The new system, which conveys nitrogen to Xstrata's Oaky North and Oaky No. 1 longwall mines, is made up of an Air Liquide AMSA series Floxal nitrogen generator, located at Oaky North, and the polyethylene pipeline.
The Floxal units are a mobile inerting system that helps prevent occurrences of spontaneous combustion, fires and potential gas explosions in underground mines.
For Oaky No. 1 ventilation officer Trent Griffiths the plant has been a hit - already successfully being used to seal a longwall panel.
"Anyone looking at alternative inertisation tools should seriously consider such a system," Griffiths said.
Oaky first opted for the reticulation system because the plant was able to be powered by electricity and did not require any diesel, water or operators. The units are unmanned and are remotely monitored using Air Liquide's tele-monitoring systems.
Situated on the surface between Oaky No. 1 Mine and Oaky North Mine, the Floxal AMSA unit was delivered onsite during March this year. Over the past few months, the mine has run delivery lines on the surface of both minesites in preparation for upcoming longwall seal-ups.
Oaky No. 1 was the first to use the plant to aid it with the successful sealing up of one of its recently completed longwall panels.
"We began pumping nitrogen into the longwall goaf on October 26. We ran the plant until we successfully purged the remaining oxygen out of the goaf, at which point we shut the plant down on November 15," Griffiths said.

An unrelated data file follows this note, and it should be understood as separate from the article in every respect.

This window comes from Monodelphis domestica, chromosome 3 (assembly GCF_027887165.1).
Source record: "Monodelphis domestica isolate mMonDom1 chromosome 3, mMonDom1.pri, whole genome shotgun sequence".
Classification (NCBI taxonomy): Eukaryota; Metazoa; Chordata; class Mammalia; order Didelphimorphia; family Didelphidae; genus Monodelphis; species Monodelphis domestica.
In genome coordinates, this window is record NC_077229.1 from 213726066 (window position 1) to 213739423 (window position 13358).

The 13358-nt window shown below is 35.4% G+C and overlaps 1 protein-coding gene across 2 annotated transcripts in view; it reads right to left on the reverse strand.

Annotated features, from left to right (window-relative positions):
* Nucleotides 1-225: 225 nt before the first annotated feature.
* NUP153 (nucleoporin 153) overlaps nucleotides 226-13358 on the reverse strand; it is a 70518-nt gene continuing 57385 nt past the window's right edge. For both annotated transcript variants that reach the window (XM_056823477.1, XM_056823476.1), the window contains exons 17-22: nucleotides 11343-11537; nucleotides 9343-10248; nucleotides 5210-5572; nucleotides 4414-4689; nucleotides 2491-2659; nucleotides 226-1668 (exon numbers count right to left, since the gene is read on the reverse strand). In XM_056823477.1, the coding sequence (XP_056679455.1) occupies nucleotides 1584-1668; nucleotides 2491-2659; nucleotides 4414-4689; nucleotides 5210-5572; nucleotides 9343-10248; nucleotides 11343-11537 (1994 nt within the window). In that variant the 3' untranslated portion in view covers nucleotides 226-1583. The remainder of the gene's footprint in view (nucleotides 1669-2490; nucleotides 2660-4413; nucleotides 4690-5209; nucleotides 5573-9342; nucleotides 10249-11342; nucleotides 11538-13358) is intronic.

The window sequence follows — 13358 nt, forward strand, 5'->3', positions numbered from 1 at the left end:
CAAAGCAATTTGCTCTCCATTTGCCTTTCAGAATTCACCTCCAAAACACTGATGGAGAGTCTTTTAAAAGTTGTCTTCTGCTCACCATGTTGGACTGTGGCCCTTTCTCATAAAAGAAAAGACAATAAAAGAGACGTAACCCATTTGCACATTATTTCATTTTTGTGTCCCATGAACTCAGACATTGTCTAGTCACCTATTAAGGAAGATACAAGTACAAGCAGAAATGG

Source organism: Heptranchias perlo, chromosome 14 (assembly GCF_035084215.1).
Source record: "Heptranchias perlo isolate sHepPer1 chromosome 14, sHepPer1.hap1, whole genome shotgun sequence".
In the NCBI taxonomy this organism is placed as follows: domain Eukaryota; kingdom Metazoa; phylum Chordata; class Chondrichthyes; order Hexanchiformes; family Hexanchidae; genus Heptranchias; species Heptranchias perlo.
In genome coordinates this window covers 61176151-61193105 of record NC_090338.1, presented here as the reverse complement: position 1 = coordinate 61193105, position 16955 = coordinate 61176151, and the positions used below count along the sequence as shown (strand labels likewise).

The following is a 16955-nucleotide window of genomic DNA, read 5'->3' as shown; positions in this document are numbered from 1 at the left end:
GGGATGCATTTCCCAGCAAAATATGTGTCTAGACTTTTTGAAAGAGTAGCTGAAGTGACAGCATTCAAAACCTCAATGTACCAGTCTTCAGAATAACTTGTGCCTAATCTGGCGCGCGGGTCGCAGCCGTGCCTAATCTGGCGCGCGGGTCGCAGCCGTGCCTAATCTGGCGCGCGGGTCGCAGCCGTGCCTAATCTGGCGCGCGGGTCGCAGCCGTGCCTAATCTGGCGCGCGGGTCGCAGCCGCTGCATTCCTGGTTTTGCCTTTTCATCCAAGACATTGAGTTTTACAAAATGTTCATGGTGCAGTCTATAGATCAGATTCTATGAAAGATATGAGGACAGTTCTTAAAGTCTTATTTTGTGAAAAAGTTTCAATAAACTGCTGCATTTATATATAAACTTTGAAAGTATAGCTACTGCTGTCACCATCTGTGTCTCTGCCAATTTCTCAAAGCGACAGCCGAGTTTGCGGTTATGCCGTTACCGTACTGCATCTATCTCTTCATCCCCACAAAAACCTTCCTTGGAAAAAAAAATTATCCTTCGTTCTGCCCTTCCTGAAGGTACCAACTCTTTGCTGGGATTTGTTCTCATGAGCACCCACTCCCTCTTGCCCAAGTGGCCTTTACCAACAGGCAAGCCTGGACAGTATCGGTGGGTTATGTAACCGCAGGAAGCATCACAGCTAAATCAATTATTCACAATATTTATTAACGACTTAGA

Air Liquide Australia national product manager Sajimon Joseph said the units provide large quantities of nitrogen at much higher pressures than has been previously available from alternative methods and suppliers.
The environmental advantages of the system are another big plus for Oaky Creek: since the Floxal units do not need diesel or cooling water for their operation, they do not emit any greenhouse gas.
"These units produce nitrogen at a pressure of about nine bar enabling the inert gas (2000 cubic metres per hour) to be reticulated through the mine over large distances while the unit can be located close to the power source," Joseph said.
"The mobile units also offer the advantage of being used pro-actively, eliminating the risk of spontaneous combustion and at the same time providing unique benefits to the mines in terms of safety, reliability and cost-effectiveness."
The plant has been designed to remain in the fixed position for the next five years or so, with both minesites simply extending surface polyethylene pipe work to suit.
For Oaky No. 1 the reticulation will eventually comprise around 5.3km of DN 125 poly and a further 2.6km of DN 110 poly to reach the borehole, and up to a further 700m of underground pipeline to reach the goaf or roadway that is being sealed.
For Oaky North, even with the Floxal onsite there is still 1.6km of DN 125 pipe followed by 2.2km of DN 110 pipe to reach the current borehole, and again an assumption of up to 1km of 100 NB pipe underground to reach the area being sealed.
While the available pressure from the Floxal system is up to 900kPag, the pipeline to Oaky No. 1 runs at about 650kPag while the shorter run to Oaky North only requires about 560kPag to flow the full volume of 1934 standard cubic metres per hour (537 litres per second).
"Some of the pipe is buried, some is above ground; it crosses a creek on the existing methane pipeline pipe bridge and doesn't corrode or need painting or cathodic protection like steel pipe systems," Joseph said.